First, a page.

A new development has occurred in seismology. This is a new machine learning approach that can help to predict where aftershocks, following an earthquake, are likely to occur. Aftershocks can often be of the same severity as the original earthquake.
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The new approach to assessing earthquake impacts involves the application of machines to help to determine where aftershocks may occur. It is hoped that the new technique will help to advance knowledge of earthquake behaviour, allowing planners to implemented emergency measures.

Currently forecasting the spatial distribution of aftershocks is challenging. Large earthquakes (the 'mainshock') are often followed by thousands of aftershocks. Some of these are, in terms of the damage they cause, indistinguishable from other earthquakes. Aftershocks occur by the same mechanism as earthquakes across the same geological faults.

Most of the aftershocks occur within the first hour or day after the main shock.The need to study aftershocks to address safety concerns is captured by one of the researchers, Dr. Brendan Meade, from Harvard University, who states: “If you think about making forecasts of earthquakes, you want to do three things; you want to predict when they're going to be, you want to say something about how large they're going to be and about where they're going to be.”

The new technology is a deep-learning approach designed to identify a criterion that could forecast aftershock locations without any prior assumptions about the orientation of the fault.

This was developed by training a neural network using some 131,000 mainshock–aftershock pairs. These were used to predict the locations of aftershocks, with the researchers trying to predict patterns in other earthquakes that the artificial intelligence would not have previously seen. This analysis showed that a typical aftershock pattern is physically interpretable.

The way artificial intelligence application worked was instead of inputting data in relation to a main earthquake through a set of calculations (as currently happens), the neural network used processing power to move through multiple possible pathways in order to make predictions.

Cascadia Subduction Zone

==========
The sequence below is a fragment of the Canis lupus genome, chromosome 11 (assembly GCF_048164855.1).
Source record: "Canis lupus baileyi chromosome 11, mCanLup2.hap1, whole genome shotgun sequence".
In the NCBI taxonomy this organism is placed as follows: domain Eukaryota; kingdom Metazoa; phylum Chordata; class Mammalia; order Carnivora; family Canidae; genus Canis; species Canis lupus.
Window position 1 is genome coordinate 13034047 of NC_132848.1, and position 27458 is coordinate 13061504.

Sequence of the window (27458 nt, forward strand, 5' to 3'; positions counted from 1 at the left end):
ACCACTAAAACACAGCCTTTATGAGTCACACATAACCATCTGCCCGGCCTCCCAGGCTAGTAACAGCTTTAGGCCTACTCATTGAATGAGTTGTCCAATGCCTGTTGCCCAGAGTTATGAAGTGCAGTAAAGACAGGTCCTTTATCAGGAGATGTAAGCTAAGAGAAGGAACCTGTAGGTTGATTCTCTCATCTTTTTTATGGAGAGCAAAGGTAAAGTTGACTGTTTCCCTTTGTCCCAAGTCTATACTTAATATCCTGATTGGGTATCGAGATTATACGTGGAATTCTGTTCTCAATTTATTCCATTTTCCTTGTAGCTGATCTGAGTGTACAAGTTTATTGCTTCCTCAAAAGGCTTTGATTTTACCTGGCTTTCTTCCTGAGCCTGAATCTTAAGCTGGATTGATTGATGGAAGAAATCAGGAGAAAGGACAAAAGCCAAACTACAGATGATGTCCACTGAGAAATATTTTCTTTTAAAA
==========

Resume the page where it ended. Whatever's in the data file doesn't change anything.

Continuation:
The Cascadia Subduction Zone has not produced an earthquake since 1700 and is building up pressure where the Juan de Fuca Plate is subsiding underneath the North American plate. Currently, scientists are predicting that there is about a 40 percent chance that a megathrust earthquake of 9.0+ magnitude in this fault zone will occur in the next 50 years. This ;">
With the current preparedness levels of Oregon, we can anticipate being without services and assistance for at least 2 weeks, if not longer, when the Cascadia Subduction Zone earthquake occurs. While this will be difficult to overcome, our citizens, businesses, schools, government, and communities as a whole can take steps to get prepared. Take action now by actively planning and preparing yourself and your community to be readiv>
Preparedness Information and Resources Link
(learn More)
  • Two Weeks Ready
  • Earthquake Safety Information
  • Tsunami Safety Information
  • Living on Shaky Ground (English) (Spanish)
  • Without Warning Earthquake
  • Without Warning Tsunami (English) (Spanish)
  • Oregon Seismic Safety
  • Policy Advisory Commission (OSSPAC)
  • Oregon Resilience Plan
  • Cascadia Region Earthquake Workgroup (CREW)
  • Cascadia Island Mapping
He adds further: “What we wanted to do is to tackle the last leg of this problem - that is where aftershocks are going to be."
Essential Science: AI technology for earthquake detection
By TIM SANDLE, SEPTEMBER 3, 2018 IN  Essential science
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